We are thrilled to announce that we are now tracking a second eastern golden eagle, a female and companion of Harper, the golden eagle we have been tracking for four years (poll to help us name her is below). We believe this is the first pair of golden eagles to be tracked together in the eastern United States.
Working with Cellular Tracking Technologies and Conservation Science Global, we briefly captured the nearly 12-pound majestic female and outfitted her with a GPS satellite transmitter, so we will be now able to follow her movements along with Harper’s.
We are seeing that these two golden eagles spending time together. Thus far, we can see from the transmitter signals that they are roosting and flying together. We have also observed them in the field and on trail cameras together.
Golden eagles are thought to mate for life, but we do not know how or if they migrate together to Bernheim Forest in the winter. If this ends up being a breeding pair, Bernheim can learn how a pair of golden eagles interacts during migrations, winter at Bernheim Forest, and on the breeding grounds in Canada.
Our large size, at over 16,000 acres makes Bernheim a winter destination for several eastern golden eagles. Golden eagles need large forest blocks to make it through the winter, as they tend to avoid inhabited areas while staying within 5000 acres of protected interior forest. We expect the golden eagles to be at Bernheim through early March and then head north to their summer nesting grounds in Canada.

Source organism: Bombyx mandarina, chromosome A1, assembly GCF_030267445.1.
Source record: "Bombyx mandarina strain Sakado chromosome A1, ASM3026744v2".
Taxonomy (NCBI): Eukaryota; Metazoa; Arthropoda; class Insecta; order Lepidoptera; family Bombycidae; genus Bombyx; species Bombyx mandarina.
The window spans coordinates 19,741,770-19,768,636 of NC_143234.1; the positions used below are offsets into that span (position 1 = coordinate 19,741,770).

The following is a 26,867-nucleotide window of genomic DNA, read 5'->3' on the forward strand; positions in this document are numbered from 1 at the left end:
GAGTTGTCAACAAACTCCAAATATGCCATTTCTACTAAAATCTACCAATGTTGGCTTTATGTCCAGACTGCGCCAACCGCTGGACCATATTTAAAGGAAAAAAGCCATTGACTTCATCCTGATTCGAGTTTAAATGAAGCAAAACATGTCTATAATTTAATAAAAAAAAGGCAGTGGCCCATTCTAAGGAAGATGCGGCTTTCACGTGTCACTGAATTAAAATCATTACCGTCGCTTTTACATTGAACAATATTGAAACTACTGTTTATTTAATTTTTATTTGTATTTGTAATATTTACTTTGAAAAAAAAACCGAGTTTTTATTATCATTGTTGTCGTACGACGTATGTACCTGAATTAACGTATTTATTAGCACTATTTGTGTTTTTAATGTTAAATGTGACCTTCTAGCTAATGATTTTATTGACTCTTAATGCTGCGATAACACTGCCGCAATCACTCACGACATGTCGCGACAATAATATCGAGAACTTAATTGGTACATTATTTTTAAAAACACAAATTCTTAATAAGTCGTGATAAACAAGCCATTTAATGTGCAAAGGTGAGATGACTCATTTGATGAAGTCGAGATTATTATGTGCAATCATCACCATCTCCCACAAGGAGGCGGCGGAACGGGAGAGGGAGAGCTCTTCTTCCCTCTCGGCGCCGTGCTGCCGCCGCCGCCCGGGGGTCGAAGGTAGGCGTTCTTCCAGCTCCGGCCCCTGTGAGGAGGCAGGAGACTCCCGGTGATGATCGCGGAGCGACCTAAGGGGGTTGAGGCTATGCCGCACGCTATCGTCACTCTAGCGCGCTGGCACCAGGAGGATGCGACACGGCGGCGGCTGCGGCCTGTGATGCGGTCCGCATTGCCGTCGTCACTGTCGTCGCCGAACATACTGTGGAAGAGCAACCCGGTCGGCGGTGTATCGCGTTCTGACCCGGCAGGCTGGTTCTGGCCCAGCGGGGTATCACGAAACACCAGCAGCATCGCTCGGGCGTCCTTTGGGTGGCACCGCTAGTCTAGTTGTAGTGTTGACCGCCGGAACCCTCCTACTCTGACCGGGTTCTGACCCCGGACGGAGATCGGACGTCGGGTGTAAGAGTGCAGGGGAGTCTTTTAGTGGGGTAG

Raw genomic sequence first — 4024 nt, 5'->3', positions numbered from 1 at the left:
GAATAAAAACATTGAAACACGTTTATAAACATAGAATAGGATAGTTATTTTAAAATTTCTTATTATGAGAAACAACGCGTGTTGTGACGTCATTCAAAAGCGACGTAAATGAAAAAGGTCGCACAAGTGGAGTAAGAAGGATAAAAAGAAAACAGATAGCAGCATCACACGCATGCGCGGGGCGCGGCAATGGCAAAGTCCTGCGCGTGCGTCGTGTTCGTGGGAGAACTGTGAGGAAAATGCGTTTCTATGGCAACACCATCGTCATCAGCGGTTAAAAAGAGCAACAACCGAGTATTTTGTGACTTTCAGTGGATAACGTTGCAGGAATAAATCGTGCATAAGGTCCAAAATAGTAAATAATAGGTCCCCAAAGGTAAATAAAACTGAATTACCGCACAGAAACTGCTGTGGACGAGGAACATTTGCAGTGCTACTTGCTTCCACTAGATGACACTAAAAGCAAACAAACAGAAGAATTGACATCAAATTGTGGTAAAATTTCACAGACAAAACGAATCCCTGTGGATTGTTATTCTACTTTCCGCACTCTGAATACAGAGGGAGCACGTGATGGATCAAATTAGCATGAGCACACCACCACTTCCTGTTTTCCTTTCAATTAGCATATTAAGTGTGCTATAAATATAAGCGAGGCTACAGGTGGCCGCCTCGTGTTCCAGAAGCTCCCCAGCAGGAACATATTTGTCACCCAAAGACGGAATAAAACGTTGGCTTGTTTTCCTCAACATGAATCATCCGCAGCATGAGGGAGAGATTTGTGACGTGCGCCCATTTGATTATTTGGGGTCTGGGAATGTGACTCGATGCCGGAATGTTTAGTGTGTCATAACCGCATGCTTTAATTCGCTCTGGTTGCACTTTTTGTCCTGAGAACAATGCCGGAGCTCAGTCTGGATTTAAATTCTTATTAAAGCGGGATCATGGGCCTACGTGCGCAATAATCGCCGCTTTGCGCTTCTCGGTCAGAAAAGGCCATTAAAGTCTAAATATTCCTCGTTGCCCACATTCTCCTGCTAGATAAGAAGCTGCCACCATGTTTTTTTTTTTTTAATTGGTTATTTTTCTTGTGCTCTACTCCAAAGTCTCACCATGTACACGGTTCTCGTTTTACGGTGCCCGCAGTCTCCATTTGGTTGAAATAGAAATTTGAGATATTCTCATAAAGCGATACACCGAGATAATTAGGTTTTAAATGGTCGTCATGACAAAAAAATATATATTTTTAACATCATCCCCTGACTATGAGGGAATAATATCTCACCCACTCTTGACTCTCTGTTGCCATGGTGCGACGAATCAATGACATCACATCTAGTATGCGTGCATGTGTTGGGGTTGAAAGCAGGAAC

We will share the data Bernheim collects with others in the golden eagle research community, working together to expand our knowledge and protection of eastern golden eagles, which will help inform international conservation practices. We are studying their migration stopover locations and the habitat these raptors require on their journey to Bernheim from Canada.
Protecting umbrella species with large habitat requirements on top of the food chain like golden eagles positively impacts all wildlife. In this time of rapid land development, habit loss and changing climate, scientific research of this nature is critical. International efforts like this are critical to protect eastern golden eagles and all birds that migrate to Bernheim
Now we need you! Help us name this beautiful female raptor. Harper is named for the brand of bourbon Bernheim’s founder Isaac W. Bernheim sold.
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Voting ends on Wednesday, Feb. 13. We will announce the chosen name on Valentine’s Day.
A big thanks to the Beckham Bird Club and private donors for funding this important research and continuing Isaac W. Bernheim’s legacy of conservation. 90 years ago, Isaac W. Bernheim gave us a giant gift — thousands of acres of protected land where people can connect with nature and where plant and wildlife, including golden eagles, can thrive. This year we are celebrating the gift of this giant forest in many other GIANT ways.
Want to know more about our golden eagle research? Click here.